If you thought raccoons were omnipresent, you were right, at least partially. Raccoons are tenacious animals, and they have adapted extremely well to urbanization in North America. In fact, out here raccoons are more common in cities than in the country or the wild. What’s more, they eat just about anything and can live just about anywhere. Even in the wild, raccoons are equally at home in thick forests, wetlands, and grasslands. Raccoons can live almost anywhere because they are not fussy eaters. For instance, in the wild raccoons eat fish, frogs, varieties of other aquatic animals, mice, insects, eggs, fruits, berries, and plants. To be more precise, they eat what’s available.
Raccoons, moreover, are especially adept at thawing open their prey’s hiding spots; they are remarkably dexterous and possess strong front paws, which enable them to rummage efficiently. These qualities have enabled raccoons to thrive in urban areas, which, we must remember, is a nearly impossible feat for most other animals.
Their Original Habitat
Raccoons are known for their resilience and adaptability. They originally lived and thrived in deciduous and mixed forests in North America. However, they’ve gradually become adept at surviving in other, more harsher landscapes in the continent. Today, raccoons can be found even in Europe (including Russia, a country notorious for its harsh winters) and Japan. Interestingly, raccoons were introduced in these regions by humans during the mid-20th century. Raccoons also thrive in captivity; their life span increases rather dramatically: Some captive raccoons have been known to live well into their twentieth year, whereas raccoons in the wild have a life expectancy of only three years. Their foray into urban spaces is not without problems, however. Most raccoon deaths in urban areas, statistics show, are a result of road or automobile injuries. Hunting is another major cause. Humans, therefore, are responsible for a large number of raccoon deaths both in urban areas and in the wild. Nonetheless, raccoons continue to thrive: their numbers are on the rise, and the IUCN Red List Status puts them in the “Least Concern” category.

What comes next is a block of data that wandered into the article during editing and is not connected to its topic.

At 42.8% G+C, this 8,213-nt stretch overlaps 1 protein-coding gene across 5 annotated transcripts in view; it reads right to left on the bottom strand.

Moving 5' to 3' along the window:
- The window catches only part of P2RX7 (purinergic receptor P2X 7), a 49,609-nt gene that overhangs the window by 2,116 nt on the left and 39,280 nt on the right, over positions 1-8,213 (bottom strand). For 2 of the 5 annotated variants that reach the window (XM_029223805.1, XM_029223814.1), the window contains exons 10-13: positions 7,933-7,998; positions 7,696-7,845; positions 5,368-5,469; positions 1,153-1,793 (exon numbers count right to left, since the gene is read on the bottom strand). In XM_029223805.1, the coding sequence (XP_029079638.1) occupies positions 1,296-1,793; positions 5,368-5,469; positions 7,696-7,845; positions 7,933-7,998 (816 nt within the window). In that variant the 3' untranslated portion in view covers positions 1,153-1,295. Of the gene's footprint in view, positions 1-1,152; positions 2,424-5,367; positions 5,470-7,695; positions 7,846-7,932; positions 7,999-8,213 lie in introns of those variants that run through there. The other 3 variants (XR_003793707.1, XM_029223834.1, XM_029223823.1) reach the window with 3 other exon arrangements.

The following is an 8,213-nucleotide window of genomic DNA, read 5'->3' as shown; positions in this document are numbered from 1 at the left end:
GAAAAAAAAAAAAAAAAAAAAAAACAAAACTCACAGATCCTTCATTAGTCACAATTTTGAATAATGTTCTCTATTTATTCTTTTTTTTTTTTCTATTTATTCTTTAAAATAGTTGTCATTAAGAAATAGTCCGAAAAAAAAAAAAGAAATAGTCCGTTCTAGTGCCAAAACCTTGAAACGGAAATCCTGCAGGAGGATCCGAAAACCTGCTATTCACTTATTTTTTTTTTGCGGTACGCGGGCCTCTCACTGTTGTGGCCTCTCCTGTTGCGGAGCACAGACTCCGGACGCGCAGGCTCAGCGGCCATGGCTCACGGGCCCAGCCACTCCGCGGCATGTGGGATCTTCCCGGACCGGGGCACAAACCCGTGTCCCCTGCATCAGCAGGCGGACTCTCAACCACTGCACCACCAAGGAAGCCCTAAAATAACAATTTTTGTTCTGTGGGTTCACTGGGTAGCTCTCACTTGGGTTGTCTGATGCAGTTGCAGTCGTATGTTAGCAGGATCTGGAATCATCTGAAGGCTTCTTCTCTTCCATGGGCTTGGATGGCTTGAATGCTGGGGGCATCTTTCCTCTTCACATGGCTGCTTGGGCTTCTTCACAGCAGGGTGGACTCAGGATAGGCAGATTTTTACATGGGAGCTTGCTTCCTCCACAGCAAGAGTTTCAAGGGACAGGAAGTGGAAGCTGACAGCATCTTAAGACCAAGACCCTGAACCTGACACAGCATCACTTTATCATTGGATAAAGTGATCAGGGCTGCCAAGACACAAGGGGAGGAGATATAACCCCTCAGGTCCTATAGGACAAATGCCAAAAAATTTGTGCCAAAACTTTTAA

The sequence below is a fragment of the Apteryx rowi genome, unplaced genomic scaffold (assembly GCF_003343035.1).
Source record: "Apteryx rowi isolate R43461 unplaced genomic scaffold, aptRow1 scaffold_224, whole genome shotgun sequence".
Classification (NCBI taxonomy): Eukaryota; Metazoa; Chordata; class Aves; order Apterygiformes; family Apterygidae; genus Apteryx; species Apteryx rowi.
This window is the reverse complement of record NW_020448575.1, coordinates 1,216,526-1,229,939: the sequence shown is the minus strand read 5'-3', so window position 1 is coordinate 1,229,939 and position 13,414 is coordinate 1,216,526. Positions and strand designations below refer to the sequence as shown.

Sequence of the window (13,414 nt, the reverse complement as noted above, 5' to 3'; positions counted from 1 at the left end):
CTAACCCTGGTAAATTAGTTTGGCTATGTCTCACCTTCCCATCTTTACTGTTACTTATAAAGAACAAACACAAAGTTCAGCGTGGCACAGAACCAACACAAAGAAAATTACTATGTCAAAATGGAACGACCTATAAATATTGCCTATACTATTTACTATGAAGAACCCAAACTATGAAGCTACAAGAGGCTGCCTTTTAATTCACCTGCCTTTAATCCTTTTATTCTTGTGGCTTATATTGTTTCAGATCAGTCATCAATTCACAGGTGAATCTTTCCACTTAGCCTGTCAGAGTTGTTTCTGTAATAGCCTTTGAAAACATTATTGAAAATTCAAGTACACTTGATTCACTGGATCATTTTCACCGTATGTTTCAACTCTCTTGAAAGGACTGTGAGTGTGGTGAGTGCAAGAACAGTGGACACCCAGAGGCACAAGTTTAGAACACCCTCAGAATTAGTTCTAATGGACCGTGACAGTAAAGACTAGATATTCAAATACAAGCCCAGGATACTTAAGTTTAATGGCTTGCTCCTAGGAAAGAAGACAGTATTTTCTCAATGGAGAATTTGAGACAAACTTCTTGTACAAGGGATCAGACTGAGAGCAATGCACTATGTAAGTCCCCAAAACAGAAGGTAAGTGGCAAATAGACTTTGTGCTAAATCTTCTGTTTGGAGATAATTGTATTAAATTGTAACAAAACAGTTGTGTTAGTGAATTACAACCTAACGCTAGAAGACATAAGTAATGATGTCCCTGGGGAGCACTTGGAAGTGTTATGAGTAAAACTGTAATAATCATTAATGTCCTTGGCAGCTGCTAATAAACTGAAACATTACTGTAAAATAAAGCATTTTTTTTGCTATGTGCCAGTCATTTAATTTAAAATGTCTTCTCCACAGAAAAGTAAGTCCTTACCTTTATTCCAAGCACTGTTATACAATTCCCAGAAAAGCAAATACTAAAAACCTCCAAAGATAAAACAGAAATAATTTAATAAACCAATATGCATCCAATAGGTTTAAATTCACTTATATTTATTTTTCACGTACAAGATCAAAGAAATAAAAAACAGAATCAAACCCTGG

Some Interesting Facts
- Young raccoons are called “kits.”
- Most raccoons may not make good pets; even in captivity, raccoons tend to retain their wild instincts. Nonetheless, raccoons have been known to be extremely loving and attached as pets.
- What’s more, it is illegal in some states to keep raccoons as pets—mainly due to their vulnerability to rabies, their wild instincts, and the extent of care they require as pets.